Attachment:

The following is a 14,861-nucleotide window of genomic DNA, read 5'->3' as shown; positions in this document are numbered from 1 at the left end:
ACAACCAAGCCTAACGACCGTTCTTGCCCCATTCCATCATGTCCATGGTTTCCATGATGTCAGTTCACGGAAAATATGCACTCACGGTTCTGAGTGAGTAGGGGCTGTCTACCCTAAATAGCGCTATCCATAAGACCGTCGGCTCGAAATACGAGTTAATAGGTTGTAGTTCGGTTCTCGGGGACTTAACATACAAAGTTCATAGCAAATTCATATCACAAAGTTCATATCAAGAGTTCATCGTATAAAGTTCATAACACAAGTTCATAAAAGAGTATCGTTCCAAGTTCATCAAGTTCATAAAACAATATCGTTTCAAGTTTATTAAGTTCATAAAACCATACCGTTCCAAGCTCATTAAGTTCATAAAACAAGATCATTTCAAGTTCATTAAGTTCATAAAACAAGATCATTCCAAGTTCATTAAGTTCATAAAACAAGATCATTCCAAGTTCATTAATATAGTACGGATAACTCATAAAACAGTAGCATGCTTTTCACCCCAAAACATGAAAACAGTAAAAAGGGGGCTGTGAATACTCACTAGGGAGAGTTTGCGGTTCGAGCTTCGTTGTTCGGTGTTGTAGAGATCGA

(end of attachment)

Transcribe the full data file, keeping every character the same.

The following is a 14,861-nucleotide window of genomic DNA, read 5'->3' as shown; positions in this document are numbered from 1 at the left end:
ACAACCAAGCCTAACGACCGTTCTTGCCCCATTCCATCATGTCCATGGTTTCCATGATGTCAGTTCACGGAAAATATGCACTCACGGTTCTGAGTGAGTAGGGGCTGTCTACCCTAAATAGCGCTATCCATAAGACCGTCGGCTCGAAATACGAGTTAATAGGTTGTAGTTCGGTTCTCGGGGACTTAACATACAAAGTTCATAGCAAATTCATATCACAAAGTTCATATCAAGAGTTCATCGTATAAAGTTCATAACACAAGTTCATAAAAGAGTATCGTTCCAAGTTCATCAAGTTCATAAAACAATATCGTTTCAAGTTTATTAAGTTCATAAAACCATACCGTTCCAAGCTCATTAAGTTCATAAAACAAGATCATTTCAAGTTCATTAAGTTCATAAAACAAGATCATTCCAAGTTCATTAAGTTCATAAAACAAGATCATTCCAAGTTCATTAATATAGTACGGATAACTCATAAAACAGTAGCATGCTTTTCACCCCAAAACATGAAAACAGTAAAAAGGGGGCTGTGAATACTCACTAGGGAGAGTTTGCGGTTCGAGCTTCGTTGTTCGGTGTTGTAGAGATCGA